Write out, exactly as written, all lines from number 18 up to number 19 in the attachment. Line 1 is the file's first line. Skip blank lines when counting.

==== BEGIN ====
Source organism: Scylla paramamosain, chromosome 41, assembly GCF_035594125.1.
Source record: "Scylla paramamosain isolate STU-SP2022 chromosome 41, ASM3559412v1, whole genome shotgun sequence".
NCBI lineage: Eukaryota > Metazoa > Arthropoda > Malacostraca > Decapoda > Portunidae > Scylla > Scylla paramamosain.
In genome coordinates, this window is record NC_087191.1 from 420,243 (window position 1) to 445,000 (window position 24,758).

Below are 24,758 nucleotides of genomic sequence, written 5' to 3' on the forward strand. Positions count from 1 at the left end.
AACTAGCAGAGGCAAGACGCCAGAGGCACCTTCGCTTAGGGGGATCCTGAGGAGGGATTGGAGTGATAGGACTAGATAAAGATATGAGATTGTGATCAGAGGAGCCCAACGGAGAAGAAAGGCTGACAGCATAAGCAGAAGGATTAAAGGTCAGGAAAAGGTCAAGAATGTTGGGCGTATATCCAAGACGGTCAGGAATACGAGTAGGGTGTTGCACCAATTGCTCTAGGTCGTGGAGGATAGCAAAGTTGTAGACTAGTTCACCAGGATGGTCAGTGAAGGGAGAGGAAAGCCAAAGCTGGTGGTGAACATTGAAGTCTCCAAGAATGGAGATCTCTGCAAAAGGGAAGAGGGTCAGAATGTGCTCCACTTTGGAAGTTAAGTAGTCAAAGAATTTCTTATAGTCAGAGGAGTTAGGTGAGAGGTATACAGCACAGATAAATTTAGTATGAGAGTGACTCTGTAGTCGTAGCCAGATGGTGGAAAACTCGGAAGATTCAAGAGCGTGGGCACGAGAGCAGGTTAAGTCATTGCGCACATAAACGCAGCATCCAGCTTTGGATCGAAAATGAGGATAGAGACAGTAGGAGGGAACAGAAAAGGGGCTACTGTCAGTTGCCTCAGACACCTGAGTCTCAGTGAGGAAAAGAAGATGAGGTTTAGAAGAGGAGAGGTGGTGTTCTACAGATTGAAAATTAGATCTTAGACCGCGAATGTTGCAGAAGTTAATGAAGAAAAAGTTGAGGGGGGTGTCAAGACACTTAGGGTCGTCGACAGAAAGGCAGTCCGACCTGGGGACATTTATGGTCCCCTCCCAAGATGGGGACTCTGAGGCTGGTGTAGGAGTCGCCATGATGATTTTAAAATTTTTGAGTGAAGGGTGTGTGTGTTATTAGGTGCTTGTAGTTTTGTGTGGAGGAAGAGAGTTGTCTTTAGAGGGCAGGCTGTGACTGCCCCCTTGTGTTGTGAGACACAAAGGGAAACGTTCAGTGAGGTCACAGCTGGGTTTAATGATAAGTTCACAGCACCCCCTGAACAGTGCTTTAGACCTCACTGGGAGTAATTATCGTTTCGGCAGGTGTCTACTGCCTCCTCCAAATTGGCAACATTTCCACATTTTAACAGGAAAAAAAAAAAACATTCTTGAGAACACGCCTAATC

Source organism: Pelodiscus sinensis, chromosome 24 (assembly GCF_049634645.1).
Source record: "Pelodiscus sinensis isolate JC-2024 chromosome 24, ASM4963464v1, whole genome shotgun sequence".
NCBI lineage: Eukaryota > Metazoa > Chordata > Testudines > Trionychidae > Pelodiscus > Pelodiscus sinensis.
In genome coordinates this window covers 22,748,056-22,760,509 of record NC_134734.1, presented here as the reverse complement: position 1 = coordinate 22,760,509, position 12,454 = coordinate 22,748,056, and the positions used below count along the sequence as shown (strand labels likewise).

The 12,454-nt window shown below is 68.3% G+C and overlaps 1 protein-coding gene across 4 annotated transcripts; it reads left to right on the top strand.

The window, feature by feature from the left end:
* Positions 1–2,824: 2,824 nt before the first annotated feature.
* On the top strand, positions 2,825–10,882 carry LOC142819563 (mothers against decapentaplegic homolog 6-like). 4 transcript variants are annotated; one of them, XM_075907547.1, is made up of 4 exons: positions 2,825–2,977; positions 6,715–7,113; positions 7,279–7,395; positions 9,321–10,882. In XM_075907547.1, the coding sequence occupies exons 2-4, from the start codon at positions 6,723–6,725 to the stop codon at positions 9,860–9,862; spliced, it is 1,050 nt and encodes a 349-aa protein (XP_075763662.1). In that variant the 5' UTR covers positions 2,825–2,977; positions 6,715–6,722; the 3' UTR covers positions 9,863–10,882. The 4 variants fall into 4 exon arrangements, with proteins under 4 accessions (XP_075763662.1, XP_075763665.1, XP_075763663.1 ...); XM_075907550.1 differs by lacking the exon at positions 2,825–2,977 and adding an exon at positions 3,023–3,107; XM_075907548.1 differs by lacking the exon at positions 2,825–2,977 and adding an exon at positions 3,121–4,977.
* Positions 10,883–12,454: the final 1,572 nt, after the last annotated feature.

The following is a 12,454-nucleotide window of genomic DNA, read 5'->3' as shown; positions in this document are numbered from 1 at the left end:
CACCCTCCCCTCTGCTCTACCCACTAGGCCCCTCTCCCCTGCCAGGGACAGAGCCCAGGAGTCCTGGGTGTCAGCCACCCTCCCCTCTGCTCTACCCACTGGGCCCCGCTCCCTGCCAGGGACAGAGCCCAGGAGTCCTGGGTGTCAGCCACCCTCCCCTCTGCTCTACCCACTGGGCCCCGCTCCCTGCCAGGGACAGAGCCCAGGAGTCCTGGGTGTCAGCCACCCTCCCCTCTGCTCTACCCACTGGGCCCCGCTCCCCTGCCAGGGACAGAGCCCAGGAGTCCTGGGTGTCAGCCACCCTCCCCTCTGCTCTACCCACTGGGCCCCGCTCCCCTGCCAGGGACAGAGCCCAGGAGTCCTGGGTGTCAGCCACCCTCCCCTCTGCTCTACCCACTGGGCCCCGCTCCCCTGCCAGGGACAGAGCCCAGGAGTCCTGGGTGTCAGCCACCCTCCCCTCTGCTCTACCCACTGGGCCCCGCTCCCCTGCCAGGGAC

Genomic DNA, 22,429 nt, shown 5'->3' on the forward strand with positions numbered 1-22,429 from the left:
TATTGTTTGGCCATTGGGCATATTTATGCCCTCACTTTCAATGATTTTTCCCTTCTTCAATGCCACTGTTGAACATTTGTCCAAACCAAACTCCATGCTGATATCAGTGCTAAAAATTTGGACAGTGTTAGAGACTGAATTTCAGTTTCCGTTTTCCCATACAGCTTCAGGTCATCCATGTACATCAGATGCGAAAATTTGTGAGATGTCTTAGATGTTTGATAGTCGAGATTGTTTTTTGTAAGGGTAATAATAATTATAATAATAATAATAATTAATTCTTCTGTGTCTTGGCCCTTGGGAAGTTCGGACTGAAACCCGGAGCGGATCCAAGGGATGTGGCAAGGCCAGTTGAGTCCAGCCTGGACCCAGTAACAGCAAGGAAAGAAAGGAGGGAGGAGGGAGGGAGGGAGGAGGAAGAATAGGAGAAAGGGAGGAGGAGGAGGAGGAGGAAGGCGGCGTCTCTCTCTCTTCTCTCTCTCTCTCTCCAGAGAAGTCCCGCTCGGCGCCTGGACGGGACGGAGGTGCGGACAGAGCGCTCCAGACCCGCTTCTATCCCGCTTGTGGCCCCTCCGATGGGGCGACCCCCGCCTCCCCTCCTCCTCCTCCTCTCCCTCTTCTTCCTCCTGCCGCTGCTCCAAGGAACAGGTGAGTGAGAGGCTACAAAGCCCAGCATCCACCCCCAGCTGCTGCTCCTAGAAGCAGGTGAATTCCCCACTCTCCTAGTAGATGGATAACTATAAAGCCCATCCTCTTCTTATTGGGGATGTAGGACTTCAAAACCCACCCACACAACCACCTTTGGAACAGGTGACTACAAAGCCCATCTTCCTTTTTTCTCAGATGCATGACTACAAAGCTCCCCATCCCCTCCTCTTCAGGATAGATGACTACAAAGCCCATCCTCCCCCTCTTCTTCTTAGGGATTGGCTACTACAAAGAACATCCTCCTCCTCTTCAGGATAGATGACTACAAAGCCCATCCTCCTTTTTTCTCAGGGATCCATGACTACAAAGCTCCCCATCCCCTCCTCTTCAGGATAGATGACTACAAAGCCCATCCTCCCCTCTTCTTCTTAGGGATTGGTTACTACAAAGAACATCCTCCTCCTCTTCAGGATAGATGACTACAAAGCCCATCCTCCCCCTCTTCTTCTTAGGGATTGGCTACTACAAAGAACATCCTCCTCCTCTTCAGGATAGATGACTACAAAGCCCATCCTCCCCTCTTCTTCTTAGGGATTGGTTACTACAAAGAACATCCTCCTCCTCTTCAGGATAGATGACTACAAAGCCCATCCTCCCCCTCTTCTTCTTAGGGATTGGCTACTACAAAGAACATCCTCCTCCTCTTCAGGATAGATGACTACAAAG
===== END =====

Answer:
Genomic DNA, 22,429 nt, shown 5'->3' on the forward strand with positions numbered 1-22,429 from the left:
TATTGTTTGGCCATTGGGCATATTTATGCCCTCACTTTCAATGATTTTTCCCTTCTTCAATGCCACTGTTGAACATTTGTCCAAACCAAACTCCATGCTGATATCAGTGCTAAAAATTTGGACAGTGTTAGAGACTGAATTTCAGTTTCCGTTTTCCCATACAGCTTCAGGTCATCCATGTACATCAGATGCGAAAATTTGTGAGATGTCTTAGATGTTTGATAGTCGAGATTGTTTTTTGTAAGGGTAATAATAATTATAATAATAATAATAATTAATTCTTCTGTGTCTTGGCCCTTGGGAAGTTCGGACTGAAACCCGGAGCGGATCCAAGGGATGTGGCAAGGCCAGTTGAGTCCAGCCTGGACCCAGTAACAGCAAGGAAAGAAAGGAGGGAGGAGGGAGGGAGGGAGGAGGAAGAATAGGAGAAAGGGAGGAGGAGGAGGAGGAGGAAGGCGGCGTCTCTCTCTCTTCTCTCTCTCTCTCTCCAGAGAAGTCCCGCTCGGCGCCTGGACGGGACGGAGGTGCGGACAGAGCGCTCCAGACCCGCTTCTATCCCGCTTGTGGCCCCTCCGATGGGGCGACCCCCGCCTCCCCTCCTCCTCCTCCTCTCCCTCTTCTTCCTCCTGCCGCTGCTCCAAGGAACAGGTGAGTGAGAGGCTACAAAGCCCAGCATCCACCCCCAGCTGCTGCTCCTAGAAGCAGGTGAATTCCCCACTCTCCTAGTAGATGGATAACTATAAAGCCCATCCTCTTCTTATTGGGGATGTAGGACTTCAAAACCCACCCACACAACCACCTTTGGAACAGGTGACTACAAAGCCCATCTTCCTTTTTTCTCAGATGCATGACTACAAAGCTCCCCATCCCCTCCTCTTCAGGATAGATGACTACAAAGCCCATCCTCCCCCTCTTCTTCTTAGGGATTGGCTACTACAAAGAACATCCTCCTCCTCTTCAGGATAGATGACTACAAAGCCCATCCTCCTTTTTTCTCAGGGATCCATGACTACAAAGCTCCCCATCCCCTCCTCTTCAGGATAGATGACTACAAAGCCCATCCTCCCCTCTTCTTCTTAGGGATTGGTTACTACAAAGAACATCCTCCTCCTCTTCAGGATAGATGACTACAAAGCCCATCCTCCCCCTCTTCTTCTTAGGGATTGGCTACTACAAAGAACATCCTCCTCCTCTTCAGGATAGATGACTACAAAGCCCATCCTCCCCTCTTCTTCTTAGGGATTGGTTACTACAAAGAACATCCTCCTCCTCTTCAGGATAGATGACTACAAAGCCCATCCTCCCCCTCTTCTTCTTAGGGATTGGCTACTACAAAGAACATCCTCCTCCTCTTCAGGATAGATGACTACAAAG